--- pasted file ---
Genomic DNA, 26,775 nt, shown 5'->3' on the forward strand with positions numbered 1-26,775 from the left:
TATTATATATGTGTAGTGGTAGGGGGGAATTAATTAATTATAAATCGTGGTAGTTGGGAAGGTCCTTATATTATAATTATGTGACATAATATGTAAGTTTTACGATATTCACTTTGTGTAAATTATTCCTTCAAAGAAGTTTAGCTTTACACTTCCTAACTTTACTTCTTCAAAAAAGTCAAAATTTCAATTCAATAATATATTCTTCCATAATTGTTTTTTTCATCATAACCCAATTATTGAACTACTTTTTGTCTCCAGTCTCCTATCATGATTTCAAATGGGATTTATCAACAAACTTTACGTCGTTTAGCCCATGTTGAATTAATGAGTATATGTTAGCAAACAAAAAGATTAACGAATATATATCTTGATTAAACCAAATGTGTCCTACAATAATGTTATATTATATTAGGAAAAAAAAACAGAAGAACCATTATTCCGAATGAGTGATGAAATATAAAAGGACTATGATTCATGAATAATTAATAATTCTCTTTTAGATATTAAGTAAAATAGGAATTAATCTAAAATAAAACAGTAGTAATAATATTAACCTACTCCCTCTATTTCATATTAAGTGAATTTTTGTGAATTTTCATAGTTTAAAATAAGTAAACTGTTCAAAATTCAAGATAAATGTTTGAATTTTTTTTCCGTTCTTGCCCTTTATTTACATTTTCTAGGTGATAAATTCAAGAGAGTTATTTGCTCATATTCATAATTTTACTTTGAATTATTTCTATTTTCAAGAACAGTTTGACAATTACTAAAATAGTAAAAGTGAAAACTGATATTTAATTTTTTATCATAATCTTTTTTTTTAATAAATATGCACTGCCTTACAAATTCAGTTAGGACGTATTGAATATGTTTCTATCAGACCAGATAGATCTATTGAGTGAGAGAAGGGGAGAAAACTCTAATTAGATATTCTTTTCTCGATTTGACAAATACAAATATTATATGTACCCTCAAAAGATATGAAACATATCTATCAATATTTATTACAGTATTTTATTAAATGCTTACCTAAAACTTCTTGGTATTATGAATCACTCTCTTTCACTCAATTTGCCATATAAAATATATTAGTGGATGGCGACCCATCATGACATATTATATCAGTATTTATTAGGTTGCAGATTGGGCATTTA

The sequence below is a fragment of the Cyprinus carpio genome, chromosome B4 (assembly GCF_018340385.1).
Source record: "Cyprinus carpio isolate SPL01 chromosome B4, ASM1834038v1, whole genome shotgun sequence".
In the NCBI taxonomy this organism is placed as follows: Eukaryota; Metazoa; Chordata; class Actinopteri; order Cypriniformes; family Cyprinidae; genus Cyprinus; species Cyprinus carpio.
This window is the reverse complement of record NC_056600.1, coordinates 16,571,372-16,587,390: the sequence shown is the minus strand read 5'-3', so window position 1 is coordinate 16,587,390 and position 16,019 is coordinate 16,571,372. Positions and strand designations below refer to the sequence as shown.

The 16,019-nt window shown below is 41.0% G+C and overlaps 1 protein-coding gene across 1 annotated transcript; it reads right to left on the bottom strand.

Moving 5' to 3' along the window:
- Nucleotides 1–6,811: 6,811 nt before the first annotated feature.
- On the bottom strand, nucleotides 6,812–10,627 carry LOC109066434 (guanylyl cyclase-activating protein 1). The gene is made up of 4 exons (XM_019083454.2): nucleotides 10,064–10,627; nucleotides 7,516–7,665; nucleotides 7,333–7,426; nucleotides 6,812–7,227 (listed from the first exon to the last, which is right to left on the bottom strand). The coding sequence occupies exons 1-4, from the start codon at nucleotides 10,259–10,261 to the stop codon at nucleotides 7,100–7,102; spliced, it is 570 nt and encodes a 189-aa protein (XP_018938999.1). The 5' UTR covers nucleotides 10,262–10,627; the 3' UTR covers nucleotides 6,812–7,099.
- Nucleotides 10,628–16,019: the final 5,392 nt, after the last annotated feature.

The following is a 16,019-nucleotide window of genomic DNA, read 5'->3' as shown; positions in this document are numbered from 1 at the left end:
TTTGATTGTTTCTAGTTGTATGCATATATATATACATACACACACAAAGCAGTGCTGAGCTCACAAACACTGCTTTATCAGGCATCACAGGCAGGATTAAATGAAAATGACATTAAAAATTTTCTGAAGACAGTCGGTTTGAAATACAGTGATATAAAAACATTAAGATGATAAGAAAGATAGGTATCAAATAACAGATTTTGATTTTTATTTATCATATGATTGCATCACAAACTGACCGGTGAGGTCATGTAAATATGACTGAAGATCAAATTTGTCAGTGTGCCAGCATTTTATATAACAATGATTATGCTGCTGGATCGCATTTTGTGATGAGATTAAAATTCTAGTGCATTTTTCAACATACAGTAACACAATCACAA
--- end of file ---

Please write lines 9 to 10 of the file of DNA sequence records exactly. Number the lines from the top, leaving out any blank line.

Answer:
- Nucleotides 1–6,811: 6,811 nt before the first annotated feature.
- On the bottom strand, nucleotides 6,812–10,627 carry LOC109066434 (guanylyl cyclase-activating protein 1). The gene is made up of 4 exons (XM_019083454.2): nucleotides 10,064–10,627; nucleotides 7,516–7,665; nucleotides 7,333–7,426; nucleotides 6,812–7,227 (listed from the first exon to the last, which is right to left on the bottom strand). The coding sequence occupies exons 1-4, from the start codon at nucleotides 10,259–10,261 to the stop codon at nucleotides 7,100–7,102; spliced, it is 570 nt and encodes a 189-aa protein (XP_018938999.1). The 5' UTR covers nucleotides 10,262–10,627; the 3' UTR covers nucleotides 6,812–7,099.